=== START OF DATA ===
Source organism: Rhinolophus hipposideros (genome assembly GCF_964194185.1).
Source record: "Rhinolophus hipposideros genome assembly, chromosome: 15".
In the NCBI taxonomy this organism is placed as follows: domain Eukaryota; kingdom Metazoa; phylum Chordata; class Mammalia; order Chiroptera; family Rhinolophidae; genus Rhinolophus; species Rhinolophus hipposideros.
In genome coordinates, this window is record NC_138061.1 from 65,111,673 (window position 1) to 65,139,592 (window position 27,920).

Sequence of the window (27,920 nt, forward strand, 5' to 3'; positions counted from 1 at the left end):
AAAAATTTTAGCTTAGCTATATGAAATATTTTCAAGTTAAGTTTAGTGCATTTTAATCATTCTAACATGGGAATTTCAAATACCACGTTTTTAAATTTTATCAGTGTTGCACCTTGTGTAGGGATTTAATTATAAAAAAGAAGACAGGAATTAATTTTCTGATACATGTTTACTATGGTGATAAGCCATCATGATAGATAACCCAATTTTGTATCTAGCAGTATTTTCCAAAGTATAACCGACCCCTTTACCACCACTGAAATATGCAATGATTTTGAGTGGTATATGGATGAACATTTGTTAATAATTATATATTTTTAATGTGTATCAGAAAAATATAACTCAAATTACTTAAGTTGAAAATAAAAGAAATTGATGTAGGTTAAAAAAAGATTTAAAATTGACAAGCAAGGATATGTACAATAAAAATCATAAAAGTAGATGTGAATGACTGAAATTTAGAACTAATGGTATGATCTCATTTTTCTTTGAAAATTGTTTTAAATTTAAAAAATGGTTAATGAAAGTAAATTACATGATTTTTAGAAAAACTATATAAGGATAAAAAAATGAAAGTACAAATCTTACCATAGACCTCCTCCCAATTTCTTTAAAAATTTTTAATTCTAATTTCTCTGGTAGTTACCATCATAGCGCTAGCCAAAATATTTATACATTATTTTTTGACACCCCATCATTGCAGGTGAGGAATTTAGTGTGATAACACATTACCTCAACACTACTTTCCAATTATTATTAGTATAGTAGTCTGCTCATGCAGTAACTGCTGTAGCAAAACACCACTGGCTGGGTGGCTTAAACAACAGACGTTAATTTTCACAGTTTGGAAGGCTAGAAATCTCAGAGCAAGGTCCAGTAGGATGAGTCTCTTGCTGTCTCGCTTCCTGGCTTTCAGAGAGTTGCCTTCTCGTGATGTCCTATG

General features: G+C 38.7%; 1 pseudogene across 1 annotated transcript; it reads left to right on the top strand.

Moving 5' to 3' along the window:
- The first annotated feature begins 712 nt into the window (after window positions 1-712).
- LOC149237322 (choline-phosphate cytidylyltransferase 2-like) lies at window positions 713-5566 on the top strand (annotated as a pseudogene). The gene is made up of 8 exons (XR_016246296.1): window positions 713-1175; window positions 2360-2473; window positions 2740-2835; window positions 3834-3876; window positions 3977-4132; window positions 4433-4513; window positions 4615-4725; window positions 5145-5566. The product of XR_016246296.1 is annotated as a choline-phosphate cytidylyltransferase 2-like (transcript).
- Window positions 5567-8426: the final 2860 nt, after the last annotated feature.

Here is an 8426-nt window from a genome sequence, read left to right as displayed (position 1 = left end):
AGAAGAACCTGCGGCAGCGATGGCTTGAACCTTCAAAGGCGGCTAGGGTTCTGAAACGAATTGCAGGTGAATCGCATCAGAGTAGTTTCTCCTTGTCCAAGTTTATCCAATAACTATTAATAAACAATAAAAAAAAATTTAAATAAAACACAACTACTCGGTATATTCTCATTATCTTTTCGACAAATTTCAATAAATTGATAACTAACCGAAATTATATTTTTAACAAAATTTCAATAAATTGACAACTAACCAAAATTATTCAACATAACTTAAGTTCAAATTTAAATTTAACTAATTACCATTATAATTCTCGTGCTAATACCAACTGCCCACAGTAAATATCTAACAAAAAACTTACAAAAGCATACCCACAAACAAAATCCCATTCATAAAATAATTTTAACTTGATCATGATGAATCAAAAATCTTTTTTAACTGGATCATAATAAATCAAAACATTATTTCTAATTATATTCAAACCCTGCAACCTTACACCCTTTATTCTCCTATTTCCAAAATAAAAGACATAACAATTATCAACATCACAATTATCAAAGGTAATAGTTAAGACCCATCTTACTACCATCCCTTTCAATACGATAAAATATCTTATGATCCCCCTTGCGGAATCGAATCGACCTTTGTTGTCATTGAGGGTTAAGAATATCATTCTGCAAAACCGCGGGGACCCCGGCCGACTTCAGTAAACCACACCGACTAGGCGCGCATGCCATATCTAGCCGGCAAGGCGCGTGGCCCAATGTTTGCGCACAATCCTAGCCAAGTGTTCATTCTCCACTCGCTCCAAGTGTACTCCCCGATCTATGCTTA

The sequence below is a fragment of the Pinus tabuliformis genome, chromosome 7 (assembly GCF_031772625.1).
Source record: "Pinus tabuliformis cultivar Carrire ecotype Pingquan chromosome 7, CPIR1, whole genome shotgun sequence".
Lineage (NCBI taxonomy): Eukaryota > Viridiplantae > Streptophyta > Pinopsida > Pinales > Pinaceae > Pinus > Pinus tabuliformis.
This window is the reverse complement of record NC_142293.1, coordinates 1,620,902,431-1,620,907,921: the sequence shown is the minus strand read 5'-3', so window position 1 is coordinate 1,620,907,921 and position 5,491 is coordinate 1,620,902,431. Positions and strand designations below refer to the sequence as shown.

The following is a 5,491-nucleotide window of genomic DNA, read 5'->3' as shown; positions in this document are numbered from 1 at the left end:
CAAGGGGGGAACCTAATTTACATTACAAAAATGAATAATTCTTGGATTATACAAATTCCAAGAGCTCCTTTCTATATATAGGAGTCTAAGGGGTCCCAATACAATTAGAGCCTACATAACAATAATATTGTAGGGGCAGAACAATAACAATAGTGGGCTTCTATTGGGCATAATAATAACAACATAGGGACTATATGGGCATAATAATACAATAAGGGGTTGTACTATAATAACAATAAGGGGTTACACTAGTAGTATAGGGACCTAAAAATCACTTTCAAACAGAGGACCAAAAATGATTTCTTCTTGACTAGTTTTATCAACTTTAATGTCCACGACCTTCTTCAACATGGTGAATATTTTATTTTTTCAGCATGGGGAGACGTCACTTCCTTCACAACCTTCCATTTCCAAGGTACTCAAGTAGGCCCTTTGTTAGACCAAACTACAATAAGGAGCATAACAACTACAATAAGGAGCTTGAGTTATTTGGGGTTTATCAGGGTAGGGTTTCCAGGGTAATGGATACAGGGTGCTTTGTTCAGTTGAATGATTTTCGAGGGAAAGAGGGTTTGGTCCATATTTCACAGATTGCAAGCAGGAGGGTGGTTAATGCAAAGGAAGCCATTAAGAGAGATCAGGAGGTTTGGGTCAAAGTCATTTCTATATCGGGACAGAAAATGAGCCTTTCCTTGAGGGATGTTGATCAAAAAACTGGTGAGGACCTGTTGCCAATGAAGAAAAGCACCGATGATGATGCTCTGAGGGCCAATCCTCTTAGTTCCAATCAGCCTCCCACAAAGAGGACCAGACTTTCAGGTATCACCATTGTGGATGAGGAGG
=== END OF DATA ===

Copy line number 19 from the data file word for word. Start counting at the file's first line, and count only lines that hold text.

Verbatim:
CAAGGGGGGAACCTAATTTACATTACAAAAATGAATAATTCTTGGATTATACAAATTCCAAGAGCTCCTTTCTATATATAGGAGTCTAAGGGGTCCCAATACAATTAGAGCCTACATAACAATAATATTGTAGGGGCAGAACAATAACAATAGTGGGCTTCTATTGGGCATAATAATAACAACATAGGGACTATATGGGCATAATAATACAATAAGGGGTTGTACTATAATAACAATAAGGGGTTACACTAGTAGTATAGGGACCTAAAAATCACTTTCAAACAGAGGACCAAAAATGATTTCTTCTTGACTAGTTTTATCAACTTTAATGTCCACGACCTTCTTCAACATGGTGAATATTTTATTTTTTCAGCATGGGGAGACGTCACTTCCTTCACAACCTTCCATTTCCAAGGTACTCAAGTAGGCCCTTTGTTAGACCAAACTACAATAAGGAGCATAACAACTACAATAAGGAGCTTGAGTTATTTGGGGTTTATCAGGGTAGGGTTTCCAGGGTAATGGATACAGGGTGCTTTGTTCAGTTGAATGATTTTCGAGGGAAAGAGGGTTTGGTCCATATTTCACAGATTGCAAGCAGGAGGGTGGTTAATGCAAAGGAAGCCATTAAGAGAGATCAGGAGGTTTGGGTCAAAGTCATTTCTATATCGGGACAGAAAATGAGCCTTTCCTTGAGGGATGTTGATCAAAAAACTGGTGAGGACCTGTTGCCAATGAAGAAAAGCACCGATGATGATGCTCTGAGGGCCAATCCTCTTAGTTCCAATCAGCCTCCCACAAAGAGGACCAGACTTTCAGGTATCACCATTGTGGATGAGGAGG